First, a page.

After receiving a fair share of criticism in the past, Google has updated its Drive and Docs apps suite to make them easier to use for visually challenged people. First spotted by TNW, the update makes the suite more interactive with third-party screen readers, bolstering the text-to-speech support.A wide range of Drive and Docs features have received these improvements. The list includes Drive storage service, the Docs word processor, Sheets spreadsheet, Slides presentation app, Drawing tools and Forms creator, the company announced in a blogpost. Also Read - Jio-Google partnership: From JioPhone Next to new 5G collaboration and more
Among many features, the Docs app now recognizes descriptive texts in images, making it possible for screen reading apps to read out those descriptions. In addition, Google has also introduced several new keyboard commands for editing Sheets charts and pivot tables. Also Read - Samsung Galaxy Chromebook Go powered by Intel Jasper Lake Celeron processor revealed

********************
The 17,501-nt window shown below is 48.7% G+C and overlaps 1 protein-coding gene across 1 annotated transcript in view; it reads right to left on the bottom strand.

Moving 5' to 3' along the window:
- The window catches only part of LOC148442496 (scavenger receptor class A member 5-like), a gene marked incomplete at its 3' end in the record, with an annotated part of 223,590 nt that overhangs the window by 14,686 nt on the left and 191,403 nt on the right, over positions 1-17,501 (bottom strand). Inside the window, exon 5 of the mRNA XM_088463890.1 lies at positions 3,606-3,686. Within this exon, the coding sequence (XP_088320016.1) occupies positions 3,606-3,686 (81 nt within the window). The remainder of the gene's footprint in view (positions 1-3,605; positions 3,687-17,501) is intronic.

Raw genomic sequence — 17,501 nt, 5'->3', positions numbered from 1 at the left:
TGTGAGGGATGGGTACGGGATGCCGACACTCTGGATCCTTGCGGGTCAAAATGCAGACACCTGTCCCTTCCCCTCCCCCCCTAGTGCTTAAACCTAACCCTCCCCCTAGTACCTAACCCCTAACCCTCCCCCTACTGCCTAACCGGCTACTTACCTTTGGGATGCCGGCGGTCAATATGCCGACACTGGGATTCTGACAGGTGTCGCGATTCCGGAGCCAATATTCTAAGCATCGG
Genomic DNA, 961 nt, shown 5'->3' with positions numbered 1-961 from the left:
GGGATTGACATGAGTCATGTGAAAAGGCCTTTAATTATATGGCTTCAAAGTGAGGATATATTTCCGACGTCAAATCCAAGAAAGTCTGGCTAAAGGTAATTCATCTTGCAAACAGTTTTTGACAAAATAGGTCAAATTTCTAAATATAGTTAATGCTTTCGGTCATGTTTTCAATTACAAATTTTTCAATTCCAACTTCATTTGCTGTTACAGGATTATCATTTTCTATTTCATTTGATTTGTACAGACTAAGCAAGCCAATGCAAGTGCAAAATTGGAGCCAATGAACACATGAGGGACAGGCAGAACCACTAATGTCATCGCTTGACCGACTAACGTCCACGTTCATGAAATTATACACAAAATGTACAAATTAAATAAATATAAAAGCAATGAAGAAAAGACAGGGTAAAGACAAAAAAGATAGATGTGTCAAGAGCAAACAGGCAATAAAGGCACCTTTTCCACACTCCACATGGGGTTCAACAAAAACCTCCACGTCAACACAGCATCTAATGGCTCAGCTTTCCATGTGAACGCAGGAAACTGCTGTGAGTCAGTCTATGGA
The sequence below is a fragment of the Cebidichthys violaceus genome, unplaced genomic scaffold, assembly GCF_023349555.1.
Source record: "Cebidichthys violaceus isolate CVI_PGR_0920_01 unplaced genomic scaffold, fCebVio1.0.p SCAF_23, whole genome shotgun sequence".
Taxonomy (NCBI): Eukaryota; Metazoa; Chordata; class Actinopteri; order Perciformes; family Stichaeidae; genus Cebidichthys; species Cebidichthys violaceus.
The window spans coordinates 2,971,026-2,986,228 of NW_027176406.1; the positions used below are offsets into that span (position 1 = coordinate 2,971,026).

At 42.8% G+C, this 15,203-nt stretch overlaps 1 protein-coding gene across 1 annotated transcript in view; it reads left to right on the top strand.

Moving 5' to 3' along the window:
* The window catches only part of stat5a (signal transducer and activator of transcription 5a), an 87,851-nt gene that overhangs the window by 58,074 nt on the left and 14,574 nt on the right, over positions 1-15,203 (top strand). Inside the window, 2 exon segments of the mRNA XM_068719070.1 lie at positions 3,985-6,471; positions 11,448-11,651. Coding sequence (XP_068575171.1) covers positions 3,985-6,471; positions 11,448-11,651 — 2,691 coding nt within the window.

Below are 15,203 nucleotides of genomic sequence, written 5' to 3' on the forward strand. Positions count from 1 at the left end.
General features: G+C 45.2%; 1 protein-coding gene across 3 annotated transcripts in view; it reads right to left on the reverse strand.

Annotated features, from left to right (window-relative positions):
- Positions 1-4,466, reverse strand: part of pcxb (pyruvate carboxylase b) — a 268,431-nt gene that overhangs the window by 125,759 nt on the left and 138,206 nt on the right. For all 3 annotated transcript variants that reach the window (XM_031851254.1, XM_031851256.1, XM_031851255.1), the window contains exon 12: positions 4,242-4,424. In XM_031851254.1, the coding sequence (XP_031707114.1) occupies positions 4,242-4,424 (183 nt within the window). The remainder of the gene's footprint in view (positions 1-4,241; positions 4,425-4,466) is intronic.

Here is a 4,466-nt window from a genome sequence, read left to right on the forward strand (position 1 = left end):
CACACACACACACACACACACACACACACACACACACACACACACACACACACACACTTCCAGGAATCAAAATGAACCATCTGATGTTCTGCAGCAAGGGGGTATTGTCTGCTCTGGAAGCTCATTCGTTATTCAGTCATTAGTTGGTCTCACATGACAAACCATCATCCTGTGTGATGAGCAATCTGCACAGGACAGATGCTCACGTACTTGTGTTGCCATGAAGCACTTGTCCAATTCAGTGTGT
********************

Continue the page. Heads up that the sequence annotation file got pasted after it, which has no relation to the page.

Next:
Additionally, the suite now also supports Braille display. This will help users read and enter text, and also hear characters echoing. “With Braille support, your screen reader’s settings for character echoing are automatically followed. Braille also dramatically reduces the lag between when you press a key and when it’s announced by your screen reader, and improves the announcements of punctuation and whitespace,” wrote Alan Warren, Google’s vice president of engineering. The company has also issued “step by step” guides for using screen readers and Braille display with its apps. Also Read - Free COVID-19 vaccine: Today’s Google Doodle urges all to get vaccinated, wear mask
In the past, Google had been criticized for lack of support for screen readers on several of its services. In 2012, Laura Patterson, the CIO of the University of Michigan, condemned the search giant on this issue.